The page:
Finally Kittu, the mischievous monkey grabbed the eyeballs of viewers and became the cynosure of jury members of national filmfare award.
Directed by 32-year-old B Satya, Kittu, the first full-length animation in Telugu, bagged the best-animated film award of the year recently. This was the maiden national award to any animation film and that to any regional film.
Medium is the message. And animation movie is one of the best media as it has certain superiorities over live ones. Though live action gets its limitations, animation can be created in dream and anything is possible in animation. Only we need to have an imagination. This is the uniqueness with animated films. Satya always tries to be on the safe side. To him, directing an animated film fetches a directorial satisfaction. It's a medium where in real art can be justified and the very message to the audience can nicely be disseminated.
When asked about why he was interested to make animated film, Satya reveals, "Most of the times, I have seen my brother's children glued to cartoon films and that made me wonder about their choice of funny characters in the film. In addition, there is a dearth of animated films in India and Hollywood animation films are taking a sizeable share of revenue from India by releasing the same in our silver screens. If the films are made in India, the money would not be drained out from our country and it would generate several employment in media and entertainment sector".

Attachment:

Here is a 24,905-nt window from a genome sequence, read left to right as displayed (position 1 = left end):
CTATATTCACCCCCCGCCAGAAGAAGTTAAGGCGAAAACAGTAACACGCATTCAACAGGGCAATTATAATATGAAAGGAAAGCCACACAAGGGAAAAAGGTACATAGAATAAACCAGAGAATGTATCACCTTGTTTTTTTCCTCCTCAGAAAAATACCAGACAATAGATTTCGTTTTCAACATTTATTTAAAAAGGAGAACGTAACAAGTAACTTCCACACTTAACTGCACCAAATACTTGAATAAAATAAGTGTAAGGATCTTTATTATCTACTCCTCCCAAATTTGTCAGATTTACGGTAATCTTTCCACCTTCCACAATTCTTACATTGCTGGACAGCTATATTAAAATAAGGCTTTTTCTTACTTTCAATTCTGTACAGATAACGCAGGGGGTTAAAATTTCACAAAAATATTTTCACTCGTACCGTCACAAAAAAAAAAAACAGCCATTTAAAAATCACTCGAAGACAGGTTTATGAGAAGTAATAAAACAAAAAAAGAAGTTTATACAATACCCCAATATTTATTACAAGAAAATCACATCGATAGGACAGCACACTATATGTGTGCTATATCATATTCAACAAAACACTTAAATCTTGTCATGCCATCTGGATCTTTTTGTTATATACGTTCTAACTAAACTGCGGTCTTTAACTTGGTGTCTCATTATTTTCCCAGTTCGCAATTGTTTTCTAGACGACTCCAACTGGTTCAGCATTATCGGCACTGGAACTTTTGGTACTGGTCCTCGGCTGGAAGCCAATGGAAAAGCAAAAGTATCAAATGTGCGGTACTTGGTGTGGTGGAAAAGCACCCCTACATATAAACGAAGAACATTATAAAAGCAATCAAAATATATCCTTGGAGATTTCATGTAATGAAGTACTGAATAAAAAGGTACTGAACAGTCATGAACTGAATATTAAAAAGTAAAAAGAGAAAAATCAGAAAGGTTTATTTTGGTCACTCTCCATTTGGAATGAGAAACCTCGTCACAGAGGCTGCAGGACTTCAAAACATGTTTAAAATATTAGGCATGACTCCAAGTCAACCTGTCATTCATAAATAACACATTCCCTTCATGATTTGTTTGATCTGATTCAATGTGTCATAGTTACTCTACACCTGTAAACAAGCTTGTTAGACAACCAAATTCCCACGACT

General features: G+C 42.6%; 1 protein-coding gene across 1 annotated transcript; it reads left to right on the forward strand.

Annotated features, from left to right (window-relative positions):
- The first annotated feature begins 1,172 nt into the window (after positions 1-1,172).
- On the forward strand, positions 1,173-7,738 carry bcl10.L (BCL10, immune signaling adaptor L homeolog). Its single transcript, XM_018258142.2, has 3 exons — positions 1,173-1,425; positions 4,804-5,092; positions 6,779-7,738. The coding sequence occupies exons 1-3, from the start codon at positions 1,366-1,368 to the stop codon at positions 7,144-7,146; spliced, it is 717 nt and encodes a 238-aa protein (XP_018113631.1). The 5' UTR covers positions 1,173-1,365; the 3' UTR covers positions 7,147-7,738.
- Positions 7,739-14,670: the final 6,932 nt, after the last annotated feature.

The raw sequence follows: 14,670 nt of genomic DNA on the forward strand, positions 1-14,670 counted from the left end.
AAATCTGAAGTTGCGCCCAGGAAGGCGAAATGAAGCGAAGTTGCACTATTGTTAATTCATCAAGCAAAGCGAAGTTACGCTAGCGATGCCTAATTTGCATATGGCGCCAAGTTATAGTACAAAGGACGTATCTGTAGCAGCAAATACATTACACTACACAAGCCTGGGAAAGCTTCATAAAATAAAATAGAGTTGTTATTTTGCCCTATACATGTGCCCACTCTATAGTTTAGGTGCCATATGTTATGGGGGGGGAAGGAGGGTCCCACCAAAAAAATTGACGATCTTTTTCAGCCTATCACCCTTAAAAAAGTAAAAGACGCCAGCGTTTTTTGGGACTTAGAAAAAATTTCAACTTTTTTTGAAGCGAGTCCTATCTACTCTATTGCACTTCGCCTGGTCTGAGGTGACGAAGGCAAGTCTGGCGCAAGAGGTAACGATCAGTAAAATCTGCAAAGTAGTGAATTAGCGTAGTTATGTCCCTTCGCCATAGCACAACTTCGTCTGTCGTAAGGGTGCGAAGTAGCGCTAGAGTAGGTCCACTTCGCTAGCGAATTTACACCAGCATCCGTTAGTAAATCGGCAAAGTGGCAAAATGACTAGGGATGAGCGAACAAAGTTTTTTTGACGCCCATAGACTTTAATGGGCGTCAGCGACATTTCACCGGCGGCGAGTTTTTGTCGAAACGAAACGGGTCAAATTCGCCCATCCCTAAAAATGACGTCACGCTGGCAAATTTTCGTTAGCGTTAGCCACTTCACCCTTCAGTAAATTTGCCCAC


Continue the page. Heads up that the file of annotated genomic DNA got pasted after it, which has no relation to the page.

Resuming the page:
Satya, hailing from a peasant family of Andhra Pradesh, left no stone unturned to attract attention of people by framing the character of Kittu, one monkey, who is naughty, clever and very comic by nature and lands audiences in the state of laughter and deep-thought.
"Monkeys, generally wayward in nature, are part of our social surroundings and very common to be found and to watch. He enters into city close to his jungle. The city life shocks Kittu and makes him think deeper. The simple concept teaches a moral at the end. There is an underline message of good personality development and habits are given in this story," quotes Satya.
Satya is assertive, foresighted and burns the midnight oil to whet his appetite for creativity. For him, direction is not only a mere hobby. He is equally serious about promoting animation in India.
"We have to bring the Indian animation to forefront. Of course, there would be some initial hiccups but there is a great hope and as the world around is looking at us for animation marvels.
Themes like Tenali Raman, Panchatantra have already touched Europe and now the world is craving more for Indian animations. "If Pokemon, Shin Chan, Samurai Jack and the like can grab children's attention, why not work towards tapping into the vast pool of Indian animation, to carve a niche in the world of animation," he asks.